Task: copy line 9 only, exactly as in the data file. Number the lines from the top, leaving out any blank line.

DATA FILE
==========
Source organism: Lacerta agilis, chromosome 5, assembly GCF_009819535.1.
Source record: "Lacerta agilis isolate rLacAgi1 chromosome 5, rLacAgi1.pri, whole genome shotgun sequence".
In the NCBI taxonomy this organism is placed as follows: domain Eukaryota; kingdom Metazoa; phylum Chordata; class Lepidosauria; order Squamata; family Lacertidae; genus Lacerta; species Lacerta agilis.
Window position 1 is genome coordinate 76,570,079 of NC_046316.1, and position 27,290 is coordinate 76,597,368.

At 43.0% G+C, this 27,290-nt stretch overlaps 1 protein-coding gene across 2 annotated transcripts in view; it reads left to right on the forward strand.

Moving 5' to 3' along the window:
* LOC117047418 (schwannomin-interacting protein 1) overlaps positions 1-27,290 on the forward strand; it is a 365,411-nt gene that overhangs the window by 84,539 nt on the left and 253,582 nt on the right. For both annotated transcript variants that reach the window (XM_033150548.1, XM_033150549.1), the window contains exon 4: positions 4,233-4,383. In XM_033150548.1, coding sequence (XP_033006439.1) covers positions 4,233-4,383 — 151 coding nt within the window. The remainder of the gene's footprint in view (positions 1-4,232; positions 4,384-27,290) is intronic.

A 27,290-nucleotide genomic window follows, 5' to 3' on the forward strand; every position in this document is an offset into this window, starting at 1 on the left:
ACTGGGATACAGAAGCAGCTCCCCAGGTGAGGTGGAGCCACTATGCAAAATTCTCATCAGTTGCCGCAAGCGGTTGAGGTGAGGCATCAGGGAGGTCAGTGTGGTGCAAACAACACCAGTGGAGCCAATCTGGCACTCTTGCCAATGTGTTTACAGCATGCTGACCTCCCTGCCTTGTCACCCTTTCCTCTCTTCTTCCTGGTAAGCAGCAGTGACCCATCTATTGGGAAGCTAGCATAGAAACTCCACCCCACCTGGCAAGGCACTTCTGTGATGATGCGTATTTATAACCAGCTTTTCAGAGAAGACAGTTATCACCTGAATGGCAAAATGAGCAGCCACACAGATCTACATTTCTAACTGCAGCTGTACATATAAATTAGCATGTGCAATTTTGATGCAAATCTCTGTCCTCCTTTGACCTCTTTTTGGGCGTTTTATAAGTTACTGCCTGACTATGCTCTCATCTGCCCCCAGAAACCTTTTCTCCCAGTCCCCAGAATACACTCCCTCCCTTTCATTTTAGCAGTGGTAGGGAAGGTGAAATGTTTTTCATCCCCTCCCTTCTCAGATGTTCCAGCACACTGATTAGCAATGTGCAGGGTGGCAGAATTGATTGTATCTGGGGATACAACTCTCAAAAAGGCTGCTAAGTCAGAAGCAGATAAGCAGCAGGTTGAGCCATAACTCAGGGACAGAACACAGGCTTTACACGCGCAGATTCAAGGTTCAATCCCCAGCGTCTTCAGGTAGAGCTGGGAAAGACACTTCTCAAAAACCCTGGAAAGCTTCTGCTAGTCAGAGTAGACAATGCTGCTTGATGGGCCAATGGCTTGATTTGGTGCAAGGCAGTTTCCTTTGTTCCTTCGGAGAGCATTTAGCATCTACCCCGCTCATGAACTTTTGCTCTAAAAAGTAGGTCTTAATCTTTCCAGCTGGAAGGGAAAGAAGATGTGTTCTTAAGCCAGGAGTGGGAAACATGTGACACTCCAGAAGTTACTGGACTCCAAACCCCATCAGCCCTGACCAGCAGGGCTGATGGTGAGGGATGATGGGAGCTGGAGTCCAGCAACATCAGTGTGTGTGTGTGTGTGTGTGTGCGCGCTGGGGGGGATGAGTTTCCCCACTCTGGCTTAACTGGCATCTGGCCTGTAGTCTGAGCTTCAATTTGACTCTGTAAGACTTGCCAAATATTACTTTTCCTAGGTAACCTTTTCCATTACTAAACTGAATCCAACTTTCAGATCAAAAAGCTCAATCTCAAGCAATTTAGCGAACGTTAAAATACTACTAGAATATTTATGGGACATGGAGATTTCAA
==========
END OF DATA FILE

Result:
ACTGGGATACAGAAGCAGCTCCCCAGGTGAGGTGGAGCCACTATGCAAAATTCTCATCAGTTGCCGCAAGCGGTTGAGGTGAGGCATCAGGGAGGTCAGTGTGGTGCAAACAACACCAGTGGAGCCAATCTGGCACTCTTGCCAATGTGTTTACAGCATGCTGACCTCCCTGCCTTGTCACCCTTTCCTCTCTTCTTCCTGGTAAGCAGCAGTGACCCATCTATTGGGAAGCTAGCATAGAAACTCCACCCCACCTGGCAAGGCACTTCTGTGATGATGCGTATTTATAACCAGCTTTTCAGAGAAGACAGTTATCACCTGAATGGCAAAATGAGCAGCCACACAGATCTACATTTCTAACTGCAGCTGTACATATAAATTAGCATGTGCAATTTTGATGCAAATCTCTGTCCTCCTTTGACCTCTTTTTGGGCGTTTTATAAGTTACTGCCTGACTATGCTCTCATCTGCCCCCAGAAACCTTTTCTCCCAGTCCCCAGAATACACTCCCTCCCTTTCATTTTAGCAGTGGTAGGGAAGGTGAAATGTTTTTCATCCCCTCCCTTCTCAGATGTTCCAGCACACTGATTAGCAATGTGCAGGGTGGCAGAATTGATTGTATCTGGGGATACAACTCTCAAAAAGGCTGCTAAGTCAGAAGCAGATAAGCAGCAGGTTGAGCCATAACTCAGGGACAGAACACAGGCTTTACACGCGCAGATTCAAGGTTCAATCCCCAGCGTCTTCAGGTAGAGCTGGGAAAGACACTTCTCAAAAACCCTGGAAAGCTTCTGCTAGTCAGAGTAGACAATGCTGCTTGATGGGCCAATGGCTTGATTTGGTGCAAGGCAGTTTCCTTTGTTCCTTCGGAGAGCATTTAGCATCTACCCCGCTCATGAACTTTTGCTCTAAAAAGTAGGTCTTAATCTTTCCAGCTGGAAGGGAAAGAAGATGTGTTCTTAAGCCAGGAGTGGGAAACATGTGACACTCCAGAAGTTACTGGACTCCAAACCCCATCAGCCCTGACCAGCAGGGCTGATGGTGAGGGATGATGGGAGCTGGAGTCCAGCAACATCAGTGTGTGTGTGTGTGTGTGTGTGCGCGCTGGGGGGGATGAGTTTCCCCACTCTGGCTTAACTGGCATCTGGCCTGTAGTCTGAGCTTCAATTTGACTCTGTAAGACTTGCCAAATATTACTTTTCCTAGGTAACCTTTTCCATTACTAAACTGAATCCAACTTTCAGATCAAAAAGCTCAATCTCAAGCAATTTAGCGAACGTTAAAATACTACTAGAATATTTATGGGACATGGAGATTTCAA